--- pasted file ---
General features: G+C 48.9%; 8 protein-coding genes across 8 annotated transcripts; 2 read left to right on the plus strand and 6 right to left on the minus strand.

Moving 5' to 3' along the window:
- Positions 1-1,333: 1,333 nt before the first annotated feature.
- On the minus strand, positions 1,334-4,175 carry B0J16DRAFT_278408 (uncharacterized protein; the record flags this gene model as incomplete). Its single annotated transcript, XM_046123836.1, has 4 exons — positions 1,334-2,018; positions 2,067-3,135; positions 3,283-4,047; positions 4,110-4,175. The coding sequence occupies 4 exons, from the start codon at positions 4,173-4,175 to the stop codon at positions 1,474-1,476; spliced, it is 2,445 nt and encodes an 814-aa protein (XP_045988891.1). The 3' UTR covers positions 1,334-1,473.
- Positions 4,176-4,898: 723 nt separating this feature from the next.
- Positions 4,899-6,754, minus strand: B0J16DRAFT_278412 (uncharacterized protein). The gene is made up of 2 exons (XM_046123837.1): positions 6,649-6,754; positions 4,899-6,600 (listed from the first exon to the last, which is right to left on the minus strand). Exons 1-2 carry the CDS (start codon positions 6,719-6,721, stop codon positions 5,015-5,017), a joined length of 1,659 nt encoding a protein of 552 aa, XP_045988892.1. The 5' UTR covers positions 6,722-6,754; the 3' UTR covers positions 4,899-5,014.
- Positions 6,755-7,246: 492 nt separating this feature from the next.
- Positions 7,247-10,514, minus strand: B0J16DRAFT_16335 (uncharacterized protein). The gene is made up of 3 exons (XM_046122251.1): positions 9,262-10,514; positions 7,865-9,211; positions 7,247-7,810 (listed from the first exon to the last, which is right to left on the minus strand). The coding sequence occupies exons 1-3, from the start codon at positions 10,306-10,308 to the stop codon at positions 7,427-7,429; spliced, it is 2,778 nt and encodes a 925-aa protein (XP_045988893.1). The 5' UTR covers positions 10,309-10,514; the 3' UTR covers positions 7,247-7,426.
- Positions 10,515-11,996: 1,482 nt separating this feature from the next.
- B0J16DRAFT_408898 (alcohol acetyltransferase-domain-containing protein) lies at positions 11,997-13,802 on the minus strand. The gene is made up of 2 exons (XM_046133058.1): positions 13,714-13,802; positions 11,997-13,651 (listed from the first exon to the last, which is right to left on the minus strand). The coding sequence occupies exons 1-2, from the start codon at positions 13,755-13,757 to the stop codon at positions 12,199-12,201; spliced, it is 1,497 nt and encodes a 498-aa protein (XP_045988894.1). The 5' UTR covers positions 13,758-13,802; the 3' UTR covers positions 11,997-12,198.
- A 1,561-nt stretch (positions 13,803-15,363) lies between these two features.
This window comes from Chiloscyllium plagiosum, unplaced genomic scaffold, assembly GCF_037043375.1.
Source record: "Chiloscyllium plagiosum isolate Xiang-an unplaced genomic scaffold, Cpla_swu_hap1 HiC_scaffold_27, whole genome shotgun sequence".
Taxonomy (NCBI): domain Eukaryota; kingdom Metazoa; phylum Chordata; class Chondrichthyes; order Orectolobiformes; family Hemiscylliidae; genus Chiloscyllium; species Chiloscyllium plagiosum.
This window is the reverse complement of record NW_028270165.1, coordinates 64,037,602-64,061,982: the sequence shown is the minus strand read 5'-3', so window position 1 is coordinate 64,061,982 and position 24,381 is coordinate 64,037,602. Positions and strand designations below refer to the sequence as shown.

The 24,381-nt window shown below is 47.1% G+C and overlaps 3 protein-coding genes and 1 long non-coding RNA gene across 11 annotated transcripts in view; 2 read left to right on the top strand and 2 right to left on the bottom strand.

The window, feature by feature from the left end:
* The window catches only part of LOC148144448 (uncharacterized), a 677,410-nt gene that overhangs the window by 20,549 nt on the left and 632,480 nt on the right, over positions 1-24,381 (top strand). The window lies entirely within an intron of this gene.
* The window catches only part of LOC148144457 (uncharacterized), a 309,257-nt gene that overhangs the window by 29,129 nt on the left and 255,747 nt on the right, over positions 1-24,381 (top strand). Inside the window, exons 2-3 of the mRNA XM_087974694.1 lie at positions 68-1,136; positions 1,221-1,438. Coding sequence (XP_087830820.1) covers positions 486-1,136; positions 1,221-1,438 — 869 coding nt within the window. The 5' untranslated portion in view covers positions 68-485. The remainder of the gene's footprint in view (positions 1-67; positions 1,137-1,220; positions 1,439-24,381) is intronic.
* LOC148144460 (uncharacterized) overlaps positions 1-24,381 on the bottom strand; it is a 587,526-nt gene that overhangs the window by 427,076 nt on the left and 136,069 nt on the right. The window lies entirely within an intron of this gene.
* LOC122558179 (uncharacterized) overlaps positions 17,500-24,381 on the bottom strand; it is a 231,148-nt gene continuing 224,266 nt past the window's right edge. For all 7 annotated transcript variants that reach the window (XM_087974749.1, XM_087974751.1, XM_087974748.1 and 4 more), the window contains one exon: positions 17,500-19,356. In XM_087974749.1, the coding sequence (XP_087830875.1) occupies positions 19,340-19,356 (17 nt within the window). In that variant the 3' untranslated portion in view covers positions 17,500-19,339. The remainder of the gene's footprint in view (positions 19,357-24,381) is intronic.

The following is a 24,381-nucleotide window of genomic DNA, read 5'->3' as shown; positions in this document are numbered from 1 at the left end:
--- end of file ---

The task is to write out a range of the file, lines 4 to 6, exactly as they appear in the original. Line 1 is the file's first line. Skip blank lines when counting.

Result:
- On the minus strand, positions 1,334-4,175 carry B0J16DRAFT_278408 (uncharacterized protein; the record flags this gene model as incomplete). Its single annotated transcript, XM_046123836.1, has 4 exons — positions 1,334-2,018; positions 2,067-3,135; positions 3,283-4,047; positions 4,110-4,175. The coding sequence occupies 4 exons, from the start codon at positions 4,173-4,175 to the stop codon at positions 1,474-1,476; spliced, it is 2,445 nt and encodes an 814-aa protein (XP_045988891.1). The 3' UTR covers positions 1,334-1,473.
- Positions 4,176-4,898: 723 nt separating this feature from the next.
- Positions 4,899-6,754, minus strand: B0J16DRAFT_278412 (uncharacterized protein). The gene is made up of 2 exons (XM_046123837.1): positions 6,649-6,754; positions 4,899-6,600 (listed from the first exon to the last, which is right to left on the minus strand). Exons 1-2 carry the CDS (start codon positions 6,719-6,721, stop codon positions 5,015-5,017), a joined length of 1,659 nt encoding a protein of 552 aa, XP_045988892.1. The 5' UTR covers positions 6,722-6,754; the 3' UTR covers positions 4,899-5,014.